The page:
Finding the right teacher and the right method of learning is surely more challenging than the language itself.

We’re waiting for the river to arrive. So too are the local junta de freguesia, who have been digging up the river bed while they still have the chance. They do this to get material to repair the parish roads – so I was told (in Portuguese) by the JCB driver when I went down to see what they were doing, and to give them a hard stare in case it was anything illegal or dodgy that was going on. He assured me it was all good, good for the riverbed and good for the roads. He was avuncular and polite and he opened the conversation with me and I appreciated that. He even said my Portuguese was good, which it is not, and might call into question the value he attaches to the word.

This is my last post for this year. I shall bring the blog back in 2017. I wish I could say ‘Happy new year’, but it would feel a bit fatuous. Such global uncertainties await us all, but Husband and I have finally opened our eyes to something close to home: our land. We’ve been treating the hillside we ‘own’ as a sort of embarrassment, describing ourselves as fleas claiming to own the dog. Well, no more fleas. We’re going to take that land on and nurture it. We’re going to create a ‘food forest’, following the principles of permaculture. It will take time to establish, and the list of things-to-learn just got impossibly long, but we have experts to learn from. Wish us luck!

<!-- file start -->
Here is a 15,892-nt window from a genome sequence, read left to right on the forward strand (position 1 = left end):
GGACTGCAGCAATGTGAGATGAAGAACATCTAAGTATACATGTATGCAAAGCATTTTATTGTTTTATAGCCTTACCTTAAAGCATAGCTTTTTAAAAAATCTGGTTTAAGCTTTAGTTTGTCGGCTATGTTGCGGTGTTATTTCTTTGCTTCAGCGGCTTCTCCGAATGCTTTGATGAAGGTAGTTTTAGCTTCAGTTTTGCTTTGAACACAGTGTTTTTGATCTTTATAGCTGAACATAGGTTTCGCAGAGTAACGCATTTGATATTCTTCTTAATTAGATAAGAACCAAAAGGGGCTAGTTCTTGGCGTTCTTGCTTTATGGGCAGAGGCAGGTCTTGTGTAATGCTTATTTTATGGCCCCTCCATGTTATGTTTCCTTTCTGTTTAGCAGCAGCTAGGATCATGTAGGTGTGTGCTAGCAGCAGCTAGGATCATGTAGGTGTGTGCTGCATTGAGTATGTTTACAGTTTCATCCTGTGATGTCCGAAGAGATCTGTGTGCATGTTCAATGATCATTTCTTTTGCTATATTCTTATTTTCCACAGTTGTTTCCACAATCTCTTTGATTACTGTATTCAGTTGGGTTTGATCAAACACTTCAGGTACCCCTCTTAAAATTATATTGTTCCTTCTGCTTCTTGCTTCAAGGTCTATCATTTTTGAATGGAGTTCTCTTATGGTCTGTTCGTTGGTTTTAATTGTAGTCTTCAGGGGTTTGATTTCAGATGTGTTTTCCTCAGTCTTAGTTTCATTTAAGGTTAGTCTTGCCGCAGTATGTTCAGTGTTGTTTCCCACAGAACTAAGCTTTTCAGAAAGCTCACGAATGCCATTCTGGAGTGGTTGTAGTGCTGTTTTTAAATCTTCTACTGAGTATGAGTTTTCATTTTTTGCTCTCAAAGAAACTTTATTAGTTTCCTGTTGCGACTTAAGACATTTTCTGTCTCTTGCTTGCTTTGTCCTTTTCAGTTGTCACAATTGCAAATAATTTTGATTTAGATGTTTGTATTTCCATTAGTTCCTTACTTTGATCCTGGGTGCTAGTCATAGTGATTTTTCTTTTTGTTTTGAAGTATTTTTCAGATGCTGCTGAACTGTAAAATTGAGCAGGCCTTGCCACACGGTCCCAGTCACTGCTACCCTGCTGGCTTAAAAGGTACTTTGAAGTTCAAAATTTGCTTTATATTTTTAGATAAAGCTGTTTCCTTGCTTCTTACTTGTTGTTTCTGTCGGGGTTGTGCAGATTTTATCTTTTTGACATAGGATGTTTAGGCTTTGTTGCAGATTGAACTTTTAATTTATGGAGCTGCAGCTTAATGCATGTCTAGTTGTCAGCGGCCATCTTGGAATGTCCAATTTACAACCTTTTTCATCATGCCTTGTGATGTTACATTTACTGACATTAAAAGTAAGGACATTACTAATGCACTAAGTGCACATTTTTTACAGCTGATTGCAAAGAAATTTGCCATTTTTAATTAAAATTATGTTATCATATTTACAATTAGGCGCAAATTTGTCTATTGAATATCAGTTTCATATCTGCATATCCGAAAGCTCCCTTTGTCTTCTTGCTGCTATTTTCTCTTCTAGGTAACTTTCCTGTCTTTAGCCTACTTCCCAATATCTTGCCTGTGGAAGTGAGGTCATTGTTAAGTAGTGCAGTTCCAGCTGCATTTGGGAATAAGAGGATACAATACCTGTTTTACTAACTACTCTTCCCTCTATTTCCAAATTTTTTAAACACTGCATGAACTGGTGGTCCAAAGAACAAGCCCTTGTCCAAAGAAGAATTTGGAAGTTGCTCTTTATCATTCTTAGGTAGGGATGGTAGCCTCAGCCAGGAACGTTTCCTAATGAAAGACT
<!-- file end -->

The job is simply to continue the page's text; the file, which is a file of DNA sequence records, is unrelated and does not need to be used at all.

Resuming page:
PS Just before posting this blog, I drove off to see some neighbours. Rolie had a flat tyre and replacing that made me late but we’re all on Portuguese time so that was OK. Coming home, back down the track, I saw one lorry, then another, hauling away loads of the riverbed. I’d pulled over to let them by but the second truck came so slowly I wondered what was holding him up. Had he pulled aside and was waiting for me? But no. It was a hare, a beautiful, mottled-brown Iberian Hare with tall, black-fringed ears. He was zigzagging in front of the lorry and only when he came alongside me did he finally jink and run up the hillside. Little Edith’s heart was all a-flutter! This felt very special.

The neglected land . . .

The neglected land . . .

. . . and another view

. . . and another view

Chains

Bougainvillea, bursting with life

Bougainvillea, bursting with life

The red-rumped swallows have been checking out the 'ghost' nest again. We still hope they will rebuild it. Plenty of mud by the river . . .

The red-rumped swallows have been checking out the ‘ghost’ nest again and, what’s more, carrying mud to it in their beaks. Spots of the mud have fallen to the ground. I guess it takes a while to get the foundations to stick